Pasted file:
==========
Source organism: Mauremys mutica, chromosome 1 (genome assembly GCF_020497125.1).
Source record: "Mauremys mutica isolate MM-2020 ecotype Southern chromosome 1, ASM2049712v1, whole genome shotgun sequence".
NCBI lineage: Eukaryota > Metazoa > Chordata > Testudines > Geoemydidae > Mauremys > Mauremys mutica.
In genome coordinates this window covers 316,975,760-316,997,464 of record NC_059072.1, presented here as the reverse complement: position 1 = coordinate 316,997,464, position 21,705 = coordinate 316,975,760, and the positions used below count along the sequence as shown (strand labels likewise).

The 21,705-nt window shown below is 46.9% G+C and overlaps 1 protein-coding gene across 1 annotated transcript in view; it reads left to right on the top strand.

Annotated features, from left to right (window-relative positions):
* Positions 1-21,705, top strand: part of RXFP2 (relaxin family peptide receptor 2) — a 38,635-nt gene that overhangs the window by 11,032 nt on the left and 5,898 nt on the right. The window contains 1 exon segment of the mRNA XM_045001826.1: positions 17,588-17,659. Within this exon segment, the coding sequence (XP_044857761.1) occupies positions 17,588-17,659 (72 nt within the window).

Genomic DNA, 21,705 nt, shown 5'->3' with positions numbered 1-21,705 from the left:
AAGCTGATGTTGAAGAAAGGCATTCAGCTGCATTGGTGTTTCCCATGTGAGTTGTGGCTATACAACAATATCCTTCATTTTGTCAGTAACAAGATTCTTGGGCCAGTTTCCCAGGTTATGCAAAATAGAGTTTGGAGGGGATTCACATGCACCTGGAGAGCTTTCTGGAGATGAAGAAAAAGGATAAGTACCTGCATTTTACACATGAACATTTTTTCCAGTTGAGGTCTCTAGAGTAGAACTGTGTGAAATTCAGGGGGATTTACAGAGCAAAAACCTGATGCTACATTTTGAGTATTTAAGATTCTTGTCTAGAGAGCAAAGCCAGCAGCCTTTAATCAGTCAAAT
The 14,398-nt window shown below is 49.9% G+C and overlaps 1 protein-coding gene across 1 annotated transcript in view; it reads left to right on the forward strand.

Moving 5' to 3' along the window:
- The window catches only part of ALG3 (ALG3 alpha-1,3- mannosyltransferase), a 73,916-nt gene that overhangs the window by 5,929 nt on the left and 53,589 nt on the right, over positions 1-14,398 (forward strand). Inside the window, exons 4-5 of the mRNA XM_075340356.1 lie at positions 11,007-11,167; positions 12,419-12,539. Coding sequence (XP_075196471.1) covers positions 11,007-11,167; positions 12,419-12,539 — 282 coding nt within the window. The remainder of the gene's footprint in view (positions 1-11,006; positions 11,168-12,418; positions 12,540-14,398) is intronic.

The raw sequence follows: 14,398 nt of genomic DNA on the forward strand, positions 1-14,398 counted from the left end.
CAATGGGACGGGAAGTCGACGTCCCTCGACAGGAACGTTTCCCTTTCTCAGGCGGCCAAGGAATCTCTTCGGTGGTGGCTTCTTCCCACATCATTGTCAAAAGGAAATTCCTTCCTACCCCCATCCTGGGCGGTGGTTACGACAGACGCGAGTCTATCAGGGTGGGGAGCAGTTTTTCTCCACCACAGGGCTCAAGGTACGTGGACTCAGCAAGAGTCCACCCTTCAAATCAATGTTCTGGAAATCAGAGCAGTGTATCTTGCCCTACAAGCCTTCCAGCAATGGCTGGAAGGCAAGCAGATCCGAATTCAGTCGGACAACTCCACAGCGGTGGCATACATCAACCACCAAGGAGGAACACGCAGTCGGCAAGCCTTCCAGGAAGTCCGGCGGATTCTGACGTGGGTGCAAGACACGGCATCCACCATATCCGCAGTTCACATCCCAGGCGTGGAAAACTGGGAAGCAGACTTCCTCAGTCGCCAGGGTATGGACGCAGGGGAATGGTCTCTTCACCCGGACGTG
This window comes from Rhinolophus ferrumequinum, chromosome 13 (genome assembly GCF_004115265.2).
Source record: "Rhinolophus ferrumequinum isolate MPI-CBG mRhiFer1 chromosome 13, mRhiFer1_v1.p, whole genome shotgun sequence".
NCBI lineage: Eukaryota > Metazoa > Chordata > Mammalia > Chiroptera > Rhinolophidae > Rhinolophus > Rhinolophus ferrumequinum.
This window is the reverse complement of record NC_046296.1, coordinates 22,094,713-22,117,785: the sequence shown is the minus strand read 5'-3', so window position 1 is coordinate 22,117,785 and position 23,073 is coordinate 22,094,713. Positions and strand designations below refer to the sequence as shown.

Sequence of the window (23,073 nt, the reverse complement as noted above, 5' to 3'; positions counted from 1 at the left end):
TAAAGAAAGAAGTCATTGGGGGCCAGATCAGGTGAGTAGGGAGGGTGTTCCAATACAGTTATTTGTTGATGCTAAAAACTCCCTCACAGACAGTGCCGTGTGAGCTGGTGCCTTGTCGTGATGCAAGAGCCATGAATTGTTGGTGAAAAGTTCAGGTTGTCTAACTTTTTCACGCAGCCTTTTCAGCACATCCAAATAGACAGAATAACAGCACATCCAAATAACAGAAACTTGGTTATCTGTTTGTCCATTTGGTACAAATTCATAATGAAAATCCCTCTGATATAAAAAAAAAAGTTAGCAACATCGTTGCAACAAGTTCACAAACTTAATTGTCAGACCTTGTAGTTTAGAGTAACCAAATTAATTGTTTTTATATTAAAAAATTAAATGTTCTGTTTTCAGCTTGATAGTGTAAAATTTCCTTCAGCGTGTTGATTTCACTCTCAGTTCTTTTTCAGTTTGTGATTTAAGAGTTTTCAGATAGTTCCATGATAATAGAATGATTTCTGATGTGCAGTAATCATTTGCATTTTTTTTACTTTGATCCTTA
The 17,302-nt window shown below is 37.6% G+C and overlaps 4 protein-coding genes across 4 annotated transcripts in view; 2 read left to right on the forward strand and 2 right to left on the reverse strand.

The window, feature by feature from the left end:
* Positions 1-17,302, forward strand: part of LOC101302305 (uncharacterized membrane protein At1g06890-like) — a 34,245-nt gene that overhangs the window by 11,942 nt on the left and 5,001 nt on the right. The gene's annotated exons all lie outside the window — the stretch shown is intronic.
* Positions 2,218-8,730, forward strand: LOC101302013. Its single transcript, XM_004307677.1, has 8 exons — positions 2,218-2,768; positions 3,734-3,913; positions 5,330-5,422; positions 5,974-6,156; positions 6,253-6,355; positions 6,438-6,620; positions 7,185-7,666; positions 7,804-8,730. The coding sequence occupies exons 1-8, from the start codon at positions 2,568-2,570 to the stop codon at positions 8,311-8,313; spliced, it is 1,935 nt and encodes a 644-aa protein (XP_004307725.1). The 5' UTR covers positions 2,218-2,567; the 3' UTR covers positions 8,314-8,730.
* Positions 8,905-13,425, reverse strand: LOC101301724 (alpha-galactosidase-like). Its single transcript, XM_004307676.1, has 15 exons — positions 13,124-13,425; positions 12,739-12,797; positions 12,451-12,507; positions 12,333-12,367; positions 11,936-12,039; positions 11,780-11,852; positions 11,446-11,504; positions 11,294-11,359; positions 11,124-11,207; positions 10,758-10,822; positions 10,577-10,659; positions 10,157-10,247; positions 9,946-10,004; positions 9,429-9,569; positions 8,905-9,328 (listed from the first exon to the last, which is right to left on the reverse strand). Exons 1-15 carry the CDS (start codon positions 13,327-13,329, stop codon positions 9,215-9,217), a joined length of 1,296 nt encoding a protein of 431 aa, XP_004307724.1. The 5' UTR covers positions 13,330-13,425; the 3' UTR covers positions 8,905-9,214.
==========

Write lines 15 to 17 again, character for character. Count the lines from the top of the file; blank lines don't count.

This window comes from Rhinolophus ferrumequinum, chromosome 13 (genome assembly GCF_004115265.2).
Source record: "Rhinolophus ferrumequinum isolate MPI-CBG mRhiFer1 chromosome 13, mRhiFer1_v1.p, whole genome shotgun sequence".
NCBI lineage: Eukaryota > Metazoa > Chordata > Mammalia > Chiroptera > Rhinolophidae > Rhinolophus > Rhinolophus ferrumequinum.